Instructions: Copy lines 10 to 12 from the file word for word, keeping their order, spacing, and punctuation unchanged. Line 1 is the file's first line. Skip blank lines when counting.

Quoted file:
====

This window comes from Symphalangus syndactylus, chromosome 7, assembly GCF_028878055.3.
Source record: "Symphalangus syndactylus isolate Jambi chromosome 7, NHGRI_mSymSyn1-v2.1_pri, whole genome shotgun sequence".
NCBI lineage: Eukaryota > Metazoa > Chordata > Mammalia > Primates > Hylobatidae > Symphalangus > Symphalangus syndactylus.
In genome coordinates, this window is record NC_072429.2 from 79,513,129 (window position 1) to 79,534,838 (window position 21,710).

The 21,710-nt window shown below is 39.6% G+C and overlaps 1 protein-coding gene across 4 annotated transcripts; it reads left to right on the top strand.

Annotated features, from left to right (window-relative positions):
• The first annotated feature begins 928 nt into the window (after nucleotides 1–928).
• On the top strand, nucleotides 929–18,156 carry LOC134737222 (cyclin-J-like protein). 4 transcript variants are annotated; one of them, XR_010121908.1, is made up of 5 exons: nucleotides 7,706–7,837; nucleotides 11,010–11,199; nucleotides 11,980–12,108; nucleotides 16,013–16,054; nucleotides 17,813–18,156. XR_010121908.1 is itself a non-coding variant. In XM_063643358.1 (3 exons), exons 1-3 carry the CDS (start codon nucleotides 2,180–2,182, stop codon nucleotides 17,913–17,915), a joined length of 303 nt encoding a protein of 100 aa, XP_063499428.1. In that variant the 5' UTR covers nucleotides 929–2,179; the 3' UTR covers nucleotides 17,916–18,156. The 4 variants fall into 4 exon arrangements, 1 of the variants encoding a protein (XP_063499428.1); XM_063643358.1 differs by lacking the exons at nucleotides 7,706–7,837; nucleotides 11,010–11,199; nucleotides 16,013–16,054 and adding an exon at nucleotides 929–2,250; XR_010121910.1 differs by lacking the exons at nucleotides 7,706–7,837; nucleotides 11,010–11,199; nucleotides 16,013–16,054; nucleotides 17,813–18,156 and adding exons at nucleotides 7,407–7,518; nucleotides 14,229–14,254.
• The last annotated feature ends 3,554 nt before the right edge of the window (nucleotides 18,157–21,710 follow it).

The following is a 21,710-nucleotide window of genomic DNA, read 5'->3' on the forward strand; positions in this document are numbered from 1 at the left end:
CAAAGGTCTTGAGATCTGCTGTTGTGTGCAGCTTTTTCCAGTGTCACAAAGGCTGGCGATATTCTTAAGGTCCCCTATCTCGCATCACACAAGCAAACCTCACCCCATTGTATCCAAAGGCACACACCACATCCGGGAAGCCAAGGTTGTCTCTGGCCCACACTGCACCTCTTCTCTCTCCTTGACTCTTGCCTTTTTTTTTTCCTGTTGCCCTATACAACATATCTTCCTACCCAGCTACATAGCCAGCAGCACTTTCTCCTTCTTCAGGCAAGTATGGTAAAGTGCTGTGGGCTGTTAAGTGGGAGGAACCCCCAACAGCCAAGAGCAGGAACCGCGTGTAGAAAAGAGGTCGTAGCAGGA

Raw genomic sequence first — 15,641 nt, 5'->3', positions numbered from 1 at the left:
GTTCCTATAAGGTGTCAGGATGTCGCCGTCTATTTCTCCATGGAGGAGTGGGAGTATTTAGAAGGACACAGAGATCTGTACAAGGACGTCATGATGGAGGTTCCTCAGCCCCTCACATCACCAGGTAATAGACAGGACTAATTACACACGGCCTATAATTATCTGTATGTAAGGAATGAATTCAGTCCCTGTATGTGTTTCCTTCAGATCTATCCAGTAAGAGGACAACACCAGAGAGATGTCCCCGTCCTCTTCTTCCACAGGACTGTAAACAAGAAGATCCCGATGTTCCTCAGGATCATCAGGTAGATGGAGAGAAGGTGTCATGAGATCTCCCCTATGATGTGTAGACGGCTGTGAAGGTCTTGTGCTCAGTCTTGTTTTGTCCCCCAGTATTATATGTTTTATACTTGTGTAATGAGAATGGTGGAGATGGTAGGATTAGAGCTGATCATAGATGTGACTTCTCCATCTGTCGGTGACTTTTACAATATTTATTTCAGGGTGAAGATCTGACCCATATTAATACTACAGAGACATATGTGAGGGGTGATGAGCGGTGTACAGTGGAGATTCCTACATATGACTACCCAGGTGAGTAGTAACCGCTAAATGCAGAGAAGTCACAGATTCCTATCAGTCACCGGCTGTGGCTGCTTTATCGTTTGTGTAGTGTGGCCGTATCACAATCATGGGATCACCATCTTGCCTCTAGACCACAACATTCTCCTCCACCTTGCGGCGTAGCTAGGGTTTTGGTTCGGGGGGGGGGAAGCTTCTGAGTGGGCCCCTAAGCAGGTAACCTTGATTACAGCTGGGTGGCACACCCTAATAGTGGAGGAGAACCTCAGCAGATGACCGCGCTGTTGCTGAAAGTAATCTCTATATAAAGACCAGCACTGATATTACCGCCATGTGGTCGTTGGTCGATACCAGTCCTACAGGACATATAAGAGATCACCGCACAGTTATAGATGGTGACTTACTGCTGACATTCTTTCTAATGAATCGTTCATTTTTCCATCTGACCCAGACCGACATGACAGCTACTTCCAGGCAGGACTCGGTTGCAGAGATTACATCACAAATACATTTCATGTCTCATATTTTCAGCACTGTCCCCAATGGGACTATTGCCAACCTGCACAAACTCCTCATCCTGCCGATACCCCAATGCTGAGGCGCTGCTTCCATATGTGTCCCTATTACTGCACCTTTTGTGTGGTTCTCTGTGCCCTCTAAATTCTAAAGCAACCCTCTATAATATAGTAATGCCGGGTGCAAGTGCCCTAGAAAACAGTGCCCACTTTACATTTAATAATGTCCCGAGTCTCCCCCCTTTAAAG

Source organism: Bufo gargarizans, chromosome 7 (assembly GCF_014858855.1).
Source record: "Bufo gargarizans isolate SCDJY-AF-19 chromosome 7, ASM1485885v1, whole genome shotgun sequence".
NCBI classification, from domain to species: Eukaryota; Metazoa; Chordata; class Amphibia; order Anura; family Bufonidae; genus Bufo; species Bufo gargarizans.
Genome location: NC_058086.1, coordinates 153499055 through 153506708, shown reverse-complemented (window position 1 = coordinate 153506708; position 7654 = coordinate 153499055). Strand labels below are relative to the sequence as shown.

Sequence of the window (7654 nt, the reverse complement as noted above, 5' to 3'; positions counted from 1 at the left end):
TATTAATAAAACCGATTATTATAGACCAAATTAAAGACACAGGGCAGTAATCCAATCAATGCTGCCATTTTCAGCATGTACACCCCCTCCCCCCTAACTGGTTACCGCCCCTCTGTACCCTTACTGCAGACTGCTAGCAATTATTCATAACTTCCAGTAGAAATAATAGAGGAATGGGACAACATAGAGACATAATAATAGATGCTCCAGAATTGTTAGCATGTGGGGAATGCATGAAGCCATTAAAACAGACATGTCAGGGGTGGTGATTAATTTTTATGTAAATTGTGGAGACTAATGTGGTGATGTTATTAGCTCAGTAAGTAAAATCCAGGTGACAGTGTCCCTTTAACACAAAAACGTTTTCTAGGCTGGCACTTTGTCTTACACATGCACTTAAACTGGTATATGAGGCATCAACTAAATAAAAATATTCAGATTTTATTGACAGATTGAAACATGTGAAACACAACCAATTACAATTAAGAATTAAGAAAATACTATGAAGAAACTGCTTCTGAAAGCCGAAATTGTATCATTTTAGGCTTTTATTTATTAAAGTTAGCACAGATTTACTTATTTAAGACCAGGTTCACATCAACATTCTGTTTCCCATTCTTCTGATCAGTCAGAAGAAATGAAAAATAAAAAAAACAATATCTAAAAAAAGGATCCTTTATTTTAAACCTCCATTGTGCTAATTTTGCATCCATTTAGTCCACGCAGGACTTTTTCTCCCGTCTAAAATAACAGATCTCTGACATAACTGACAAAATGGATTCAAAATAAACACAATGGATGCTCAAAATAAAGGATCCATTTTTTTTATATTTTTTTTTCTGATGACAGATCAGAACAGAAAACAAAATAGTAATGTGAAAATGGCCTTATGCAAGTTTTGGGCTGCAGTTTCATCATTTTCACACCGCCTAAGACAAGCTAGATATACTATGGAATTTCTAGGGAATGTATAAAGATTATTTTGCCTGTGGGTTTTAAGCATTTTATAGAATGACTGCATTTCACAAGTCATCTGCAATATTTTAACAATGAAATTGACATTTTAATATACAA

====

The following is a 21,710-nucleotide window of genomic DNA, read 5'->3' on the forward strand; positions in this document are numbered from 1 at the left end:
CAAAGGTCTTGAGATCTGCTGTTGTGTGCAGCTTTTTCCAGTGTCACAAAGGCTGGCGATATTCTTAAGGTCCCCTATCTCGCATCACACAAGCAAACCTCACCCCATTGTATCCAAAGGCACACACCACATCCGGGAAGCCAAGGTTGTCTCTGGCCCACACTGCACCTCTTCTCTCTCCTTGACTCTTGCCTTTTTTTTTTCCTGTTGCCCTATACAACATATCTTCCTACCCAGCTACATAGCCAGCAGCACTTTCTCCTTCTTCAGGCAAGTATGGTAAAGTGCTGTGGGCTGTTAAGTGGGAGGAACCCCCAACAGCCAAGAGCAGGAACCGCGTGTAGAAAAGAGGTCGTAGCAGGA

Raw genomic sequence first — 15,641 nt, 5'->3', positions numbered from 1 at the left: